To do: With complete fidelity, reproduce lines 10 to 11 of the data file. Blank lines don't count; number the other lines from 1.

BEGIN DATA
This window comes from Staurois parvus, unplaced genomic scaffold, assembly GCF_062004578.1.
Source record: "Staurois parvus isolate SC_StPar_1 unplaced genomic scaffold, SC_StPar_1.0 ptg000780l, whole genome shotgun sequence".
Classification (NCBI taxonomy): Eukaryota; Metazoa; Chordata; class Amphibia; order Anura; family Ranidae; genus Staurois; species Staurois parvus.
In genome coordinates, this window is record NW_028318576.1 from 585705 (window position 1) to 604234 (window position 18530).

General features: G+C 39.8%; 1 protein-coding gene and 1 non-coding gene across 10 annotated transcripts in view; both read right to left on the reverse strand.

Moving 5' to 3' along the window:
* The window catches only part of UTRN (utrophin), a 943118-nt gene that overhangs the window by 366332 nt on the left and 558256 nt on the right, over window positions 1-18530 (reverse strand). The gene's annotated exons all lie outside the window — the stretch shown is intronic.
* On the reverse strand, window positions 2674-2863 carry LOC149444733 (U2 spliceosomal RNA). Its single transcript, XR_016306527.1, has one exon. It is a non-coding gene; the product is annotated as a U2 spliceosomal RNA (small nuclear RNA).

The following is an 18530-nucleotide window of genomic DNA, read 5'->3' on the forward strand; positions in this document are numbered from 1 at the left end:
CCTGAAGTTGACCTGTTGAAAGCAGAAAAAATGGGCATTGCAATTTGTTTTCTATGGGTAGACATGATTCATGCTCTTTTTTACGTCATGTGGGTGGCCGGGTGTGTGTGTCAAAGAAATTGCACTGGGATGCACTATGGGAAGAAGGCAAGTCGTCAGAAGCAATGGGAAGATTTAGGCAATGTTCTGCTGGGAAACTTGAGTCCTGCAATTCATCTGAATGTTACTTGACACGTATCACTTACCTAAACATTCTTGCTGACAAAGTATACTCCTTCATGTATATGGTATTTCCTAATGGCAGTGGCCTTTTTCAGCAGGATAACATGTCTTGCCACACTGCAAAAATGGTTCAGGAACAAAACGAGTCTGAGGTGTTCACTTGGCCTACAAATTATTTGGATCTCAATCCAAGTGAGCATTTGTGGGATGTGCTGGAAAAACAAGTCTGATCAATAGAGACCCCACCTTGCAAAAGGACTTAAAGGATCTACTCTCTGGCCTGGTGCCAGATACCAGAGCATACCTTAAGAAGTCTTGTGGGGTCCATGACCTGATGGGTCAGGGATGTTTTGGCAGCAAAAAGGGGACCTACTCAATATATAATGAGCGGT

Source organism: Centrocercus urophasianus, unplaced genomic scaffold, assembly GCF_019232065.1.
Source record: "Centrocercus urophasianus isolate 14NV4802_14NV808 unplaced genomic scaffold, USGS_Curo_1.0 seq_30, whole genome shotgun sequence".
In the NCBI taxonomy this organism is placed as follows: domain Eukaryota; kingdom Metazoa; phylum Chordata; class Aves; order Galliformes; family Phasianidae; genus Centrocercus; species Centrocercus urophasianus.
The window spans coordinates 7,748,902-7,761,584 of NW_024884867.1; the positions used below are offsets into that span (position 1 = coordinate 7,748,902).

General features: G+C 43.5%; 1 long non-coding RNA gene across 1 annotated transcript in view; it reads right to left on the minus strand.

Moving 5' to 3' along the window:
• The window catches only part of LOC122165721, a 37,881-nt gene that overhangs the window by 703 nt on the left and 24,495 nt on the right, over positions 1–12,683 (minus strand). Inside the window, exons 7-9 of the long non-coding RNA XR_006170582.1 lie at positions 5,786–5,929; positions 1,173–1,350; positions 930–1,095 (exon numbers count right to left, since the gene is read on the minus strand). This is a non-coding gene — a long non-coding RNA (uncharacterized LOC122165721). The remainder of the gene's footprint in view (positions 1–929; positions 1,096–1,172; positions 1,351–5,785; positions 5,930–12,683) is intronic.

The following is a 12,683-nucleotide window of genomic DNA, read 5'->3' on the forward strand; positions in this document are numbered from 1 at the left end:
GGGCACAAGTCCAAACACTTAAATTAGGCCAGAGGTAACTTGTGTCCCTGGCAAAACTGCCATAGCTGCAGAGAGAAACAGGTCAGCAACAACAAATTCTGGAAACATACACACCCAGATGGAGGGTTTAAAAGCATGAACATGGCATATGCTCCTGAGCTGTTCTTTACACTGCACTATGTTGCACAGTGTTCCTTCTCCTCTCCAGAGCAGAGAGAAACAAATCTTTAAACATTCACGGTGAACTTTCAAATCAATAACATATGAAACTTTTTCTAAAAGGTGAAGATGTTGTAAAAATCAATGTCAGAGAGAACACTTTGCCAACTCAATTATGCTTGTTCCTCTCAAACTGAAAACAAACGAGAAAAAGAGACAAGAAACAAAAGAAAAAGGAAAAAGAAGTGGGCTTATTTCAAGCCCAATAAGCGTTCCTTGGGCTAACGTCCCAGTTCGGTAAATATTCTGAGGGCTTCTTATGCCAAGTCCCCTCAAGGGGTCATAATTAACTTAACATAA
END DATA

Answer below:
CCTGAAGTTGACCTGTTGAAAGCAGAAAAAATGGGCATTGCAATTTGTTTTCTATGGGTAGACATGATTCATGCTCTTTTTTACGTCATGTGGGTGGCCGGGTGTGTGTGTCAAAGAAATTGCACTGGGATGCACTATGGGAAGAAGGCAAGTCGTCAGAAGCAATGGGAAGATTTAGGCAATGTTCTGCTGGGAAACTTGAGTCCTGCAATTCATCTGAATGTTACTTGACACGTATCACTTACCTAAACATTCTTGCTGACAAAGTATACTCCTTCATGTATATGGTATTTCCTAATGGCAGTGGCCTTTTTCAGCAGGATAACATGTCTTGCCACACTGCAAAAATGGTTCAGGAACAAAACGAGTCTGAGGTGTTCACTTGGCCTACAAATTATTTGGATCTCAATCCAAGTGAGCATTTGTGGGATGTGCTGGAAAAACAAGTCTGATCAATAGAGACCCCACCTTGCAAAAGGACTTAAAGGATCTACTCTCTGGCCTGGTGCCAGATACCAGAGCATACCTTAAGAAGTCTTGTGGGGTCCATGACCTGATGGGTCAGGGATGTTTTGGCAGCAAAAAGGGGACCTACTCAATATATAATGAGCGGT

Source organism: Centrocercus urophasianus, unplaced genomic scaffold, assembly GCF_019232065.1.